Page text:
What Were Alec Baldwin's First Words After He Fired A Prop Gun That Killed Someone?

The world is in shock after actor Alec Baldwin shot and killed cinematographer Halyna Hutchins and injured director Joel Souza on the set of "Rust" with a prop gun. The incident occurred in New Mexico, where the film was being shot, per CNN. Hutchins was immediately transported to the University of New Mexico Hospital, where she later died from her injuries. Director Souza is undergoing medical assistance at Christus St. Vincent Regional Medical Center in Santa Fe.

In a statement issued to The New York Times, International Cinematographers Guild National President John Lindley and National Executive Director Rebecca Rhine said, "The details are unclear at this moment, but we are working to learn more, and we support a full investigation into this tragic event. This is a terrible loss, and we mourn the passing of a member of our Guild's family."

The tragedy is eerily similar to the death of Brandon Lee — son of Bruce Lee and star of 1993's "The Crow" — who died on the set of the aforementioned film after being struck by a bullet lodged in a prop gun. Now, nearly three decades later, Hollywood is reeling from a new tragedy and Alec Baldwin is equally in shock.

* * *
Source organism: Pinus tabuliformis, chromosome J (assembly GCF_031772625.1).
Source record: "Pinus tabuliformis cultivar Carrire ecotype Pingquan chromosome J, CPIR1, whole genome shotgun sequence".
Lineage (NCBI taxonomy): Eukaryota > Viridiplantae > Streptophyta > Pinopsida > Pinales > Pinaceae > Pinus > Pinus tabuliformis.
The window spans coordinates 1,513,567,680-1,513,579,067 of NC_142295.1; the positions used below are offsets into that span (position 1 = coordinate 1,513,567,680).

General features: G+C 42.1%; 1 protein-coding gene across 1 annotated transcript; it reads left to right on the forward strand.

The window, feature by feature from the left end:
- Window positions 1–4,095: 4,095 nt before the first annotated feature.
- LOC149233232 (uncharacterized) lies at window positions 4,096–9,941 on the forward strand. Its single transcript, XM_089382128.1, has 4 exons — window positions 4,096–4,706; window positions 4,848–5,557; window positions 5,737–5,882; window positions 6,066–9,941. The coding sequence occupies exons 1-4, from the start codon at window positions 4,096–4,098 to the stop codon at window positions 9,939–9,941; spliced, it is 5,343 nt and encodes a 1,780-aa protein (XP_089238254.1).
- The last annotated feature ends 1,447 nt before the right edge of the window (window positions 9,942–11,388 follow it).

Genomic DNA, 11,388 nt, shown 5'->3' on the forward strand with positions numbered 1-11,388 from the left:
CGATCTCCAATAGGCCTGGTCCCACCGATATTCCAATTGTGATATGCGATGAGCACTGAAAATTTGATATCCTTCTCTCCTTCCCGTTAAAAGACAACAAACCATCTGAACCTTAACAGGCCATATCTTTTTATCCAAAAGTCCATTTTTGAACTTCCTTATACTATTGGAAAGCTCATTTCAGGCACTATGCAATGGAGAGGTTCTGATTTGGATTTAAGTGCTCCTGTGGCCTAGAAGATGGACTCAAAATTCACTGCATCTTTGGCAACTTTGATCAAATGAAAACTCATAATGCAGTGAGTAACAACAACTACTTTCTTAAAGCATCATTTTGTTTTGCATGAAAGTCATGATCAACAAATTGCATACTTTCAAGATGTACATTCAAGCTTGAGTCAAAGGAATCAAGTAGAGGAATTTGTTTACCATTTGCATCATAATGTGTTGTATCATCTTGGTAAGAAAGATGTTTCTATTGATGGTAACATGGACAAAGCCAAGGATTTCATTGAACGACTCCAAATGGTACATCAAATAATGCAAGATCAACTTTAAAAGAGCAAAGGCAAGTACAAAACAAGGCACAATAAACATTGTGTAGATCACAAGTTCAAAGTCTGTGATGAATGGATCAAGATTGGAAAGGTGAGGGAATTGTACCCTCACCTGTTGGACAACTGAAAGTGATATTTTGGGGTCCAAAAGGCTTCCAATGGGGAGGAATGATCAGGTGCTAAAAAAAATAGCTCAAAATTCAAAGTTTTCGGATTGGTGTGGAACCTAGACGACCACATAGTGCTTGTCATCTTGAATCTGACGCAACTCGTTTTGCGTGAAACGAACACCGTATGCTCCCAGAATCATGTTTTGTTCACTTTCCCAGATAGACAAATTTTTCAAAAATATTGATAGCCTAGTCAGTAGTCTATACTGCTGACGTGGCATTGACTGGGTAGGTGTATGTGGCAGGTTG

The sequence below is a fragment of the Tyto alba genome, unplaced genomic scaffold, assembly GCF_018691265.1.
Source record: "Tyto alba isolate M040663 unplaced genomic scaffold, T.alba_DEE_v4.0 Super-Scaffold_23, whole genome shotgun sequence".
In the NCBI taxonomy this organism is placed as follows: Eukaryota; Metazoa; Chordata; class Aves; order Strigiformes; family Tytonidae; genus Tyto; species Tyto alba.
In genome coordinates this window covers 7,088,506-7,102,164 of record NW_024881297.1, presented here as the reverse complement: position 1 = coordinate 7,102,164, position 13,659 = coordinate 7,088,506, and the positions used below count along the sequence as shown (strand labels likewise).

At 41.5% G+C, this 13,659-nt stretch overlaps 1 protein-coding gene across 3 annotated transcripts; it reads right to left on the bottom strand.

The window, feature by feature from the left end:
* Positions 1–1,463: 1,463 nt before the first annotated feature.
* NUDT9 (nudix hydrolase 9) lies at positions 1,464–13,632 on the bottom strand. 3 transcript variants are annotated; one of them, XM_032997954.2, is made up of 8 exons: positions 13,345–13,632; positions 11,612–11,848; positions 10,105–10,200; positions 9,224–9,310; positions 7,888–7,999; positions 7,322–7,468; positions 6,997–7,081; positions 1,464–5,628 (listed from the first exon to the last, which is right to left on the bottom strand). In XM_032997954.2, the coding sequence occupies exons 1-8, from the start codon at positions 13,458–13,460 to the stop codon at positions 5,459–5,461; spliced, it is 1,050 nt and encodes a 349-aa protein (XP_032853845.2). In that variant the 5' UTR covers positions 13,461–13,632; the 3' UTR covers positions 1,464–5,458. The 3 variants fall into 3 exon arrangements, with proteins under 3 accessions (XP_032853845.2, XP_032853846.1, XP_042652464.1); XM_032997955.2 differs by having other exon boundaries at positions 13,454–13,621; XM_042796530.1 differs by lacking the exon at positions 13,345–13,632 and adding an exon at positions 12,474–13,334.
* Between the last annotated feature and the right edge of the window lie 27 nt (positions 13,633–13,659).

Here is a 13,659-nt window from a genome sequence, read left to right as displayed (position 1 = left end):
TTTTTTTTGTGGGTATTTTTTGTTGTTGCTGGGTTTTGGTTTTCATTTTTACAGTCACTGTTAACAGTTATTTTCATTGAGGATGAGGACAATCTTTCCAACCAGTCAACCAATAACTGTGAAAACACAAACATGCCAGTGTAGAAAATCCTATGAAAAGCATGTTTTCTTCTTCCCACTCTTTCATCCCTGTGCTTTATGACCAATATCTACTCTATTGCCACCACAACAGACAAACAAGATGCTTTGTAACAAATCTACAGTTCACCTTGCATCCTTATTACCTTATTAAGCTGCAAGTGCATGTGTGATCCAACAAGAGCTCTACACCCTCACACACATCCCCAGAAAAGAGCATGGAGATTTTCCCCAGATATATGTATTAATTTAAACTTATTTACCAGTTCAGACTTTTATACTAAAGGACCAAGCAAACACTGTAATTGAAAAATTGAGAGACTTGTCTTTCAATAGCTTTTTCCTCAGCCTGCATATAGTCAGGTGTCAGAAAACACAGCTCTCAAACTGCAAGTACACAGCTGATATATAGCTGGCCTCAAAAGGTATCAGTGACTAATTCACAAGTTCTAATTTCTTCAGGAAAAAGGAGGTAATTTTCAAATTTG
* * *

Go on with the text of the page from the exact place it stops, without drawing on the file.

Alec Baldwin has unanswered questions following Halyna Hutchins' death

When filming scenes that include gunplay, actors are often provided with prop guns. These prop guns are usually loaded with blanks, which Merriam-Webster defines as "a gun cartridge that is filled with powder but that does not contain a bullet." And despite being fake, it has been proven that when improperly used, prop firearms can prove deadly. 

After the accident occurred, the Daily Mail reported that Baldwin repeatedly asked, "Why was I handed a hot gun?" — the latter term implying a gun loaded with real ammunition. However, despite only being loaded with powder, former police chief Daniel Oates spoke told CNN there is still something ejected when the trigger of a fake firearm is pulled. "They all contain a charge, a powder that creates the noise and the explosive, the visual blast, and usually it's some kind of wire or something that explodes out of the weapon when it's fired," Oates said, adding that they "can be very, very dangerous."

Mike Tristano, a veteran Hollywood armorer, opened up to the Daily Mail and noted "there should have been blanks in the gun," as "the on-set armorer's job is to check that before handing the weapon over." He added, "They then make sure that the actor stands on a mark and never points the gun at the crew or cast ... the editing makes it seem like they were pointing at their co-actor ... That's why everyone in the industry is very confused."